For much of the 20th century, an apparently solid conceptual wall allowed us to separate information and bodies. Information is that which exists between elements; bodies are the elements themselves. One is abstract the other corporeal. One is intricately involved in signs and syntax, the other in cells and organs. Yet in the last few decades, it has become increasingly clear that this conceptual wall leaks - bodies and information will not stay separate from one another. Data have become flesh just as flesh has become data. Semiotic Flesh marks an important contribution to the emerging field of information studies, providing multiple perspectives on the implications of burgeoning information technologies and biotechnologies.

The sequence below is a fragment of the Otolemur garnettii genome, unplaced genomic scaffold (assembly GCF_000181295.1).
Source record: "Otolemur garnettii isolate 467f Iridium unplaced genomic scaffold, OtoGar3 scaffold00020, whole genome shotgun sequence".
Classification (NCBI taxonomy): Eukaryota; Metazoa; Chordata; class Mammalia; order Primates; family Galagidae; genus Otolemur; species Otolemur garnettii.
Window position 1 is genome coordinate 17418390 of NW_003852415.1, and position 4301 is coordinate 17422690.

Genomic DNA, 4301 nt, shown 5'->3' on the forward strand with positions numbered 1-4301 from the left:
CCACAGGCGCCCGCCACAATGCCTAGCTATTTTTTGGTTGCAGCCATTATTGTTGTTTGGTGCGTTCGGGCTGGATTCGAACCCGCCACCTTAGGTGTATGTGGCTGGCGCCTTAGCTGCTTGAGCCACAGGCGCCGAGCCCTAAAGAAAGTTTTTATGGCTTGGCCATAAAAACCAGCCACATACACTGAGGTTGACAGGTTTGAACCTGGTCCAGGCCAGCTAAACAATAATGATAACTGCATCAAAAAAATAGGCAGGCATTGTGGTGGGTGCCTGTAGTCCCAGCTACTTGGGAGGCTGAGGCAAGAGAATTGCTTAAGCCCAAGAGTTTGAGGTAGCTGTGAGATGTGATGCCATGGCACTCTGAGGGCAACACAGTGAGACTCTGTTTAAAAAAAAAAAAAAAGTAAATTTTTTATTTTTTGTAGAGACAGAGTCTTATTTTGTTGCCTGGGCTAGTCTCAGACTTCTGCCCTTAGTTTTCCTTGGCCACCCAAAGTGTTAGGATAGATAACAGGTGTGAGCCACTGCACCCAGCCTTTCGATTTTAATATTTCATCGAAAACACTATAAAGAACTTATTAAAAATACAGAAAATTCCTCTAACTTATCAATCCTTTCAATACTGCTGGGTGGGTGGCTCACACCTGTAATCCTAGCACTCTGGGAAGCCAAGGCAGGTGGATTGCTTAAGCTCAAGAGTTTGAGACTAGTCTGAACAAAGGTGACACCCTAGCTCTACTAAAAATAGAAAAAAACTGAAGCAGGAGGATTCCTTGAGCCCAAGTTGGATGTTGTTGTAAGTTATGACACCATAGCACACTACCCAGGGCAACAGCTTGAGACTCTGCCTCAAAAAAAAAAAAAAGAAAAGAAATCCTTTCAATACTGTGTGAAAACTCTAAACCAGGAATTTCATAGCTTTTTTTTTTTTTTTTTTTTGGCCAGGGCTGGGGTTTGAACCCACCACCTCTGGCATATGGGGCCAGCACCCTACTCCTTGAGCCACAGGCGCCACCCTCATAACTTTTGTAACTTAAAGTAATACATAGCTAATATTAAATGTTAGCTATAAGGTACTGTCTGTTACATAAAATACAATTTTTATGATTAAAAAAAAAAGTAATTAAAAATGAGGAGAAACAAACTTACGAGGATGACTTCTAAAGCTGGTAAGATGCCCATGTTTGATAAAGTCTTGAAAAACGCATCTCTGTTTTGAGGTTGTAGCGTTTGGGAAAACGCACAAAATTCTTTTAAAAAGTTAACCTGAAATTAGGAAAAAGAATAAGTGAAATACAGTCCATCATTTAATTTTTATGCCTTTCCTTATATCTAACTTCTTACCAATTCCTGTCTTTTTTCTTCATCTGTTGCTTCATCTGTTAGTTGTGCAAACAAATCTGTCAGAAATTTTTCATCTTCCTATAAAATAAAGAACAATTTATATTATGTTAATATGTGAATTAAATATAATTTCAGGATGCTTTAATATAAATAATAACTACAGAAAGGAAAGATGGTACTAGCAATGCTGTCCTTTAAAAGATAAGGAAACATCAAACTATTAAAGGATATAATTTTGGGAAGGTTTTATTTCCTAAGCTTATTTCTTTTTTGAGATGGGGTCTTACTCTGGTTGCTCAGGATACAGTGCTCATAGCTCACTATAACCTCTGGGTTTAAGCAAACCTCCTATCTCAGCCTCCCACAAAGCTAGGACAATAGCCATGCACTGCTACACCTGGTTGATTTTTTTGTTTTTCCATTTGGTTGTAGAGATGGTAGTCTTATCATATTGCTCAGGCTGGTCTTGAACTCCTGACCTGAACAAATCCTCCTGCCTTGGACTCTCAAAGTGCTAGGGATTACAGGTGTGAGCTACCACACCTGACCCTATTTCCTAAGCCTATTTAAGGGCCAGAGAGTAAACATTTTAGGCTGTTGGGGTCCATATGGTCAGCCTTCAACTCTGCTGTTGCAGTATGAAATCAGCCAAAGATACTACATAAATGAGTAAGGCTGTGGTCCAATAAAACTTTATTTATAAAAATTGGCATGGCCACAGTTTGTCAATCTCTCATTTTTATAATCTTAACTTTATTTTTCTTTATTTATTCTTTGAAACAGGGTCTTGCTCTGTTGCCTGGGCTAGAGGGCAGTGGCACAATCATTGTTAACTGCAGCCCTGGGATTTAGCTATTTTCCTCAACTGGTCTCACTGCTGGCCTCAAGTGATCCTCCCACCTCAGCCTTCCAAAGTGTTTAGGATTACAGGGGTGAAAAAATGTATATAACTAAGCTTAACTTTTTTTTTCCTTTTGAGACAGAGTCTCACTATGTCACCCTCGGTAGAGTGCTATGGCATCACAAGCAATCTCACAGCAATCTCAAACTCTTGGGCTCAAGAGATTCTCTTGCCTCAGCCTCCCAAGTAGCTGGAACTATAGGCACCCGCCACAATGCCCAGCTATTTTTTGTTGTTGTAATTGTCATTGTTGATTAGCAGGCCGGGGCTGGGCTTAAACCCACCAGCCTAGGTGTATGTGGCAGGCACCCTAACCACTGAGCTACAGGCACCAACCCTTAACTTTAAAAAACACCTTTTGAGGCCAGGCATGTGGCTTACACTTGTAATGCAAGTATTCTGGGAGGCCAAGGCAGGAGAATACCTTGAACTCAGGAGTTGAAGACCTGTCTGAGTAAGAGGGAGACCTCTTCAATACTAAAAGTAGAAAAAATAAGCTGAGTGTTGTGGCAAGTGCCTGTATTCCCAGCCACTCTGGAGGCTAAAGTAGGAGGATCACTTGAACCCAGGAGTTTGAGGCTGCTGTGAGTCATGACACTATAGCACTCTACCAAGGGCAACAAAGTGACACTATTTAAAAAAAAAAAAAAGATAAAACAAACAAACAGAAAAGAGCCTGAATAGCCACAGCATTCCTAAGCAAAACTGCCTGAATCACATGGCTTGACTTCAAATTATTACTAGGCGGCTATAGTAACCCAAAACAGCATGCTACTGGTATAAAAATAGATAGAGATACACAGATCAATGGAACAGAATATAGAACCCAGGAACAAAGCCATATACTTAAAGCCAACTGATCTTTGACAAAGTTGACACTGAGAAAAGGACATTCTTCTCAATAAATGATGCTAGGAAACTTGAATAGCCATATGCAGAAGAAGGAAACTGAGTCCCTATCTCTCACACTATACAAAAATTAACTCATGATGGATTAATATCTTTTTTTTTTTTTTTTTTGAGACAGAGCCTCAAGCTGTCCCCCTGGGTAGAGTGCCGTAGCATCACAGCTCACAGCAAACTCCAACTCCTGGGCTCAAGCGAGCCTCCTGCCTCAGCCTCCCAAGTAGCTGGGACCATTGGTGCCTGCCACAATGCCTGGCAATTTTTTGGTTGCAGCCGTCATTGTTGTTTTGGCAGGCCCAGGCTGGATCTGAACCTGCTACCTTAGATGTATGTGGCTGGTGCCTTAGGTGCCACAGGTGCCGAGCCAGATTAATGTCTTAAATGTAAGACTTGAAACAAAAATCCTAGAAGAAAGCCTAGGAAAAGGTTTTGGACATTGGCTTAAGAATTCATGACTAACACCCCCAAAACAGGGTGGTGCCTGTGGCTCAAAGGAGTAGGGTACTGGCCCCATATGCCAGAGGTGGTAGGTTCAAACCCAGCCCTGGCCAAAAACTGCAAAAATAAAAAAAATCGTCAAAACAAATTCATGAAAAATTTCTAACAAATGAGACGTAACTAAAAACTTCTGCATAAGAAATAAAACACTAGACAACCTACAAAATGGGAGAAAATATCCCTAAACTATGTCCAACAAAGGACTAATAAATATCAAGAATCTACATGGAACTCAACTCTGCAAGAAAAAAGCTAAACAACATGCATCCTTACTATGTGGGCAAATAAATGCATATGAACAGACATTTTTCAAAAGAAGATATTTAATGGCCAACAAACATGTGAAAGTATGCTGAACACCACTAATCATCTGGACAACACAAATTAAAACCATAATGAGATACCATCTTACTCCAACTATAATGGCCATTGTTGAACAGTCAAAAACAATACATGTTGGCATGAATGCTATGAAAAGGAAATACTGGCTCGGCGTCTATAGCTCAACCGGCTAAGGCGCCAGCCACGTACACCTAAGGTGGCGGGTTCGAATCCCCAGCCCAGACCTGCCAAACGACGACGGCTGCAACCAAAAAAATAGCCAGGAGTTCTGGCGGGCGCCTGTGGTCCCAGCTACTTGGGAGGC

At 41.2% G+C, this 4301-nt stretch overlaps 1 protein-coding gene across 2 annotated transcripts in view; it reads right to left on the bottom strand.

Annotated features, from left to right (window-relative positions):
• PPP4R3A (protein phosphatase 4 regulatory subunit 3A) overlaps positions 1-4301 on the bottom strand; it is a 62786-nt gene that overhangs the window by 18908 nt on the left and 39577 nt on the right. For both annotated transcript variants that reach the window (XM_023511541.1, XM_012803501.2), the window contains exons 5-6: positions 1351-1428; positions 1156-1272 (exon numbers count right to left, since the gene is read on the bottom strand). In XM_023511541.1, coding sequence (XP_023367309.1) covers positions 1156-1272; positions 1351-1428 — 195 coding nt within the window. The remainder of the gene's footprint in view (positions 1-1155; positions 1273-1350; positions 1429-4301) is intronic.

The essays and responses in this volume, edited by Phillip Thurtle and Robert Mitchell, focus on the sites where flesh and information productively intermingle, including the strange connections between LSD and DNA research, the implications of computer-assisted surgery, and the role of the human body in virtual reality installations.
Available through the University of Washington Press.